dissembling :

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dis emb ling

  • n  pretending with intention to deceive
  • n  the act of deceiving
  • v  make believe with the intent to deceive
  • v  hide under a false appearance
  • v  behave unnaturally or affectedly

  • Moreover, the best liars tend to be the least troubled by their dissembling and produce the fewest outward clues.
  • In the service of his objectives, he could be, and often was, devious, guileful, manipulative, evasive, dissembling, underhanded, even ruthless.
  • The person who rubs his nose every 30 seconds may be dissembling, or he may simply be displaying a lifelong nervous habit.
News & Articles

  • Scenes From Washington’s Most Contentious–and Most Entertaining–Press Briefing
    The White House’s daily televised press briefings have long been known for their low theater: the posturing reporters, the dissembling spokesmen. But lately the better briefing show has been over at the State Department, which holds its own, much lower-profile, daily media session. The key ingredients here include the Obama administration’s rather convoluted positions on issues like Egypt’s ...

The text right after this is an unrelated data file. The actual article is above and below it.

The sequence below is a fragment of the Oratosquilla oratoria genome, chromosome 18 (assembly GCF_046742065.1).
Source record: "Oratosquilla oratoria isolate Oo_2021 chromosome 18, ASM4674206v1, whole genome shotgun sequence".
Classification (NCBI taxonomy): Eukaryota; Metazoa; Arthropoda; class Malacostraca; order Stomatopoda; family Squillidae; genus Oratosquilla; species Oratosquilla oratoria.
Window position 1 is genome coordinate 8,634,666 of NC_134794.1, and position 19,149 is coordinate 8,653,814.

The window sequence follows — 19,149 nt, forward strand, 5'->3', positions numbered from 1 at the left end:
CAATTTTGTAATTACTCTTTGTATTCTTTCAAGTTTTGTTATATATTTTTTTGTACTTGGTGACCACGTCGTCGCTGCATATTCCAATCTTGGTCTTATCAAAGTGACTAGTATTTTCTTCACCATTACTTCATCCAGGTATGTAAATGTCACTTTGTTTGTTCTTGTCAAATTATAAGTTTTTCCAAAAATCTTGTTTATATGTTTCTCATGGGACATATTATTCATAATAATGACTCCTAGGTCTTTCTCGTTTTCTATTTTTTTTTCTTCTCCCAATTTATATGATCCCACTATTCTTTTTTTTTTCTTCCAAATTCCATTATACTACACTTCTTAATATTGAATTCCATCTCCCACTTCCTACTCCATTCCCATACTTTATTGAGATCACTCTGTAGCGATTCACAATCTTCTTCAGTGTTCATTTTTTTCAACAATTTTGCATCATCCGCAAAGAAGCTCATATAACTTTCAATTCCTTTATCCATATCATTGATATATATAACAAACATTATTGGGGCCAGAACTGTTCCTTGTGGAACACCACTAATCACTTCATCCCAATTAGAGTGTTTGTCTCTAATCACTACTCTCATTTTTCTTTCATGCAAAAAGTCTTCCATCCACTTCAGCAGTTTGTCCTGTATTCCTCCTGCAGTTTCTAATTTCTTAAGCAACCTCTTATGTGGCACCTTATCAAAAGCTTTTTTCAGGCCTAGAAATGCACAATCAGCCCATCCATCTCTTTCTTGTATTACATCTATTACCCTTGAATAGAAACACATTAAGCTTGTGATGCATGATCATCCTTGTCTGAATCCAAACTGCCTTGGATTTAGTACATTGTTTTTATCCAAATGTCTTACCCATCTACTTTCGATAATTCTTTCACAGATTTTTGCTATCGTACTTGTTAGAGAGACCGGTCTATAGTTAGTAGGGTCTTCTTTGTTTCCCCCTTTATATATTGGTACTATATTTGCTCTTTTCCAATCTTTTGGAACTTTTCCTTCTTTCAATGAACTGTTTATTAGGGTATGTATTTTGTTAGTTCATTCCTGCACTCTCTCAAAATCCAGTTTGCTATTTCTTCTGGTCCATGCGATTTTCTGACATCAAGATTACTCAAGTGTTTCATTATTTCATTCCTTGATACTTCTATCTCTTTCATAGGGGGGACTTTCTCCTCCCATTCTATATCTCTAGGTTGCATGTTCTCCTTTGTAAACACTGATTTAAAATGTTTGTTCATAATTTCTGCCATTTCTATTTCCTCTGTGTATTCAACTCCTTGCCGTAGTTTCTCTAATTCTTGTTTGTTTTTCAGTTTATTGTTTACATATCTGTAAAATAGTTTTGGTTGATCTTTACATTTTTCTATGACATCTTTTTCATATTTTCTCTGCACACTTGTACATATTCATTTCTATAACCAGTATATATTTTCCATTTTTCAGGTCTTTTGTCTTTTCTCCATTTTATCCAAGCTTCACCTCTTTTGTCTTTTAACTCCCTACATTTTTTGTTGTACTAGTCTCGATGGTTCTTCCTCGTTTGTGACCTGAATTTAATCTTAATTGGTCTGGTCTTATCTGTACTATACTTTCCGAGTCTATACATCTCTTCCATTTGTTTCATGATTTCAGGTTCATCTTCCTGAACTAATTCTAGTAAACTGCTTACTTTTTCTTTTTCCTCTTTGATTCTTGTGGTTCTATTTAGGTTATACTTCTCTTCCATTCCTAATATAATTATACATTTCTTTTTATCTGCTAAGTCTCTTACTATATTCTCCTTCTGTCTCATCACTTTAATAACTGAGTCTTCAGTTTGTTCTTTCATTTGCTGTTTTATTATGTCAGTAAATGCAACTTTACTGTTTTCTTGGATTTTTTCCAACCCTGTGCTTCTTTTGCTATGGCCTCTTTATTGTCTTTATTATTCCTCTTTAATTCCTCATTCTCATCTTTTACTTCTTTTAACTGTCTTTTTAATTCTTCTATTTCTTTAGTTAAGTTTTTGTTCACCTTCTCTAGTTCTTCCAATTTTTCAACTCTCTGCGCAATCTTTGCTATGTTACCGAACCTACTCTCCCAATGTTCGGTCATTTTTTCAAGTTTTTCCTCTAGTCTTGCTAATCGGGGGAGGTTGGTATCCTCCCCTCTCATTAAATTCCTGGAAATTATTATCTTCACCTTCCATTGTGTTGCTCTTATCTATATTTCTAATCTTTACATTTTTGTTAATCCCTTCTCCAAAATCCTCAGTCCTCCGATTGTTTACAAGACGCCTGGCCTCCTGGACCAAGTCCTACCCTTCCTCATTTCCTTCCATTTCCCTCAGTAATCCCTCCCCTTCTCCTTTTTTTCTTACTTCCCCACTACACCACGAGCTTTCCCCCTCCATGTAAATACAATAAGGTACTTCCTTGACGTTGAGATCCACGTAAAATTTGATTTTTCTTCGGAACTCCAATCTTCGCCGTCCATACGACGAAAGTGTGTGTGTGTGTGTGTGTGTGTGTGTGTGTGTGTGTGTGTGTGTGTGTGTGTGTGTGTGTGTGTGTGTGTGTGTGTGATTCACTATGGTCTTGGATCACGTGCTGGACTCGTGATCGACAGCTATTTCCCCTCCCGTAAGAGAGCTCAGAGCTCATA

Aug. 7, 2013 - Swampland

  • Lord Boyce in The Guardian
    Commenting on Brown's evidence to the inquiry, Boyce told the Times: "He's dissembling, he's being disingenuous. It's just not the case that the Ministry of Defence was given everything it needed."
  • Steny Hoyer in msnbc.com
    Hoyer added, "When Mr. Cheney talks about President Obama's giving the thoughtful consideration [about war policy] that he is somehow dissembling, frankly they turned tail. That is pretty tough language, but I get angry when I hear Vice President...
  • Henry Waxman in Reuters
    We must stop the pattern of dissembling and the misuse of classified information,Rep. Henry Waxman, a California Democrat and the sponsor, told the House.

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